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I'm going to install CentOS 6.4 on HP ProLiant ML310e Gen8 server. This server has fakeraid controller so i decided to use software raid. The problem is that i don't know how to correctly install GRUB and/or boot sector with software RAID 1 to get system which boot successfully in case of failure of one HDD. CentOS wiki have 2 topics concerning this question:

1) http://wiki.centos.org/HowTos/SoftwareRAIDonCentOS5

This topic describes manual installing GRUB on both HDDs and as i understood this is the most common solution, but this topic have such warning:

This article addresses an approach for setting up of software (mdraid) RAID1 at install time on systems without a true hardware RAID* controller. It is NOT supported by the CentOS project; it is NOT a recommended approach for non-hobby users

2) http://wiki.centos.org/HowTos/Install_On_Partitionable_RAID1

If you are installing a system on a partitionable RAID you can use the whole hard drive as a RAID component device, and since RAID1 is a mirror, you will be able to boot your system from any of the drives in case of failure without any additional tricks required to preserve bootloader configuration, etc.

Looks like exactly that i need, but i searched internets about Partitionable RAID and found that there are a lot of bugs with it. I even found information that this way is not supported by upstream (can't find there i saw this).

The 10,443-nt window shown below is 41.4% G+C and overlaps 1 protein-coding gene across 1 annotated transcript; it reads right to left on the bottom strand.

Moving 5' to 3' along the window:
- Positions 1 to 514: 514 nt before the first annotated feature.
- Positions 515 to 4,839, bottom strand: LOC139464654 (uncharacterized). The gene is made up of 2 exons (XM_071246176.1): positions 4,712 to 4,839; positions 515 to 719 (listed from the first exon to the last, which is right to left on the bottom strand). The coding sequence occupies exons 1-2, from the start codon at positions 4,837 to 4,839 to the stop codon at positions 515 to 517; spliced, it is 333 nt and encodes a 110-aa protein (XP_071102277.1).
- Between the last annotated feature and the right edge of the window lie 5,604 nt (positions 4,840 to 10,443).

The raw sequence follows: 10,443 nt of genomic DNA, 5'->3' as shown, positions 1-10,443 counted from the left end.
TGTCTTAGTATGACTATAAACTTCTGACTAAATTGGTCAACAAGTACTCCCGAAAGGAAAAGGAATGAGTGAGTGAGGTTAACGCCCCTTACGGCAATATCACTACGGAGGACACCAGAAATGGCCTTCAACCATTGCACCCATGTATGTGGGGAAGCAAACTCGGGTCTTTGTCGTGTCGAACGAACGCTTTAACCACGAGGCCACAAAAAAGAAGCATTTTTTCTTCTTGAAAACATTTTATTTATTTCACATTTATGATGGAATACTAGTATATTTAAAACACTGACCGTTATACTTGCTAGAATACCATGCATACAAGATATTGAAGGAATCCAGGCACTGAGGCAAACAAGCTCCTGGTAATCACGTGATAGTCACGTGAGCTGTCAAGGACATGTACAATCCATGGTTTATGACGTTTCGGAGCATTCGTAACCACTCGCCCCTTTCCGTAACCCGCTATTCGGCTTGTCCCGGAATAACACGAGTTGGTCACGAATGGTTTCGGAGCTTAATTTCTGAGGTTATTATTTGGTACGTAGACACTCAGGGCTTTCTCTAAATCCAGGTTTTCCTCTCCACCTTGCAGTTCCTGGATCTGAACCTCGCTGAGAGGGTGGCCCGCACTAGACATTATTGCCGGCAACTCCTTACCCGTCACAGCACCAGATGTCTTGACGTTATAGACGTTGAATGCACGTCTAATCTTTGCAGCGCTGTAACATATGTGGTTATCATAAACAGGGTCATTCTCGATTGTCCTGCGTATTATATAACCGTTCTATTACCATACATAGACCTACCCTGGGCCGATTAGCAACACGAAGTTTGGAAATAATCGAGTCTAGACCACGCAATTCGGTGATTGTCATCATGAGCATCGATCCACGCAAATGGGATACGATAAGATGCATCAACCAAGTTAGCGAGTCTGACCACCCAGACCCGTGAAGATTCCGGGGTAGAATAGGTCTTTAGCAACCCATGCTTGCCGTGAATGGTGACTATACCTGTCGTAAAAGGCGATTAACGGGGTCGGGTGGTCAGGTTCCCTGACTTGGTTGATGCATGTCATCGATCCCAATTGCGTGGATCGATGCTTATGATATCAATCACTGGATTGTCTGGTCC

So what is the correct way to install CentOS 6.4 on software RAID 1? I would like system to boot in case of failure of one of the disks.

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You should try one of this (in case you have /dev/sda and /dev/sdb in your RAID 1):

# grub-install /dev/sda
# grub-install /dev/sdb

OR

# grub
grub> root (hd0,0)
grub> setup (hd0)
grub> root (hd1,0)
grub> setup (hd1)

After this yo can try to load system with only one drive in test purposes.

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Using grub-install /dev/sdX is probably how it is intended to be done. However, I just had to rescue a CentOS 6.4 server that had that setup, but now froze at boot after its other bootable RAID 1 disk was replaced some months earlier (the server had stayed on during the meantime).

What solved the issue in my case was grub-install /dev/md0, where md0 is the RAID 1 device created from bootable disks sda & sdb.

This seems like an unreliable solution, though. My gut says that in case one disk fails, booting from md0 will fail as well.

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What I have found is this: /dev/md0 is in reality the /boot partition and does not contain the MBR which stops the boot.

On my machine I can choose which hard drive to boot from via the BIOS. I do the grub install on both drives (/dev/sda and /dev/sdb) and when one of them fails I boot from the other and correct the grub.conf. You will notice that when a failure happens to hd1, the system will still boot - not so when the failure is on hd0. Looking at the grub.conf you will see the it uses hd0 normally and you have to alter it to use hd1. The MBR is not a part of th hard disk that includes /dev/sda1. The bootloader helps to 'see' locations like /dev/sda1 etc. I learned this from running OS/2 - the OS/2 fdisk had a parm that reinstalled the MBR and the documentation did a good job of explaining all of this.

Gene

  • Of course you should be using UEFI, in which case it will boot from either mirror if one is unavailable. – Michael Hampton Mar 14 '17 at 22:20

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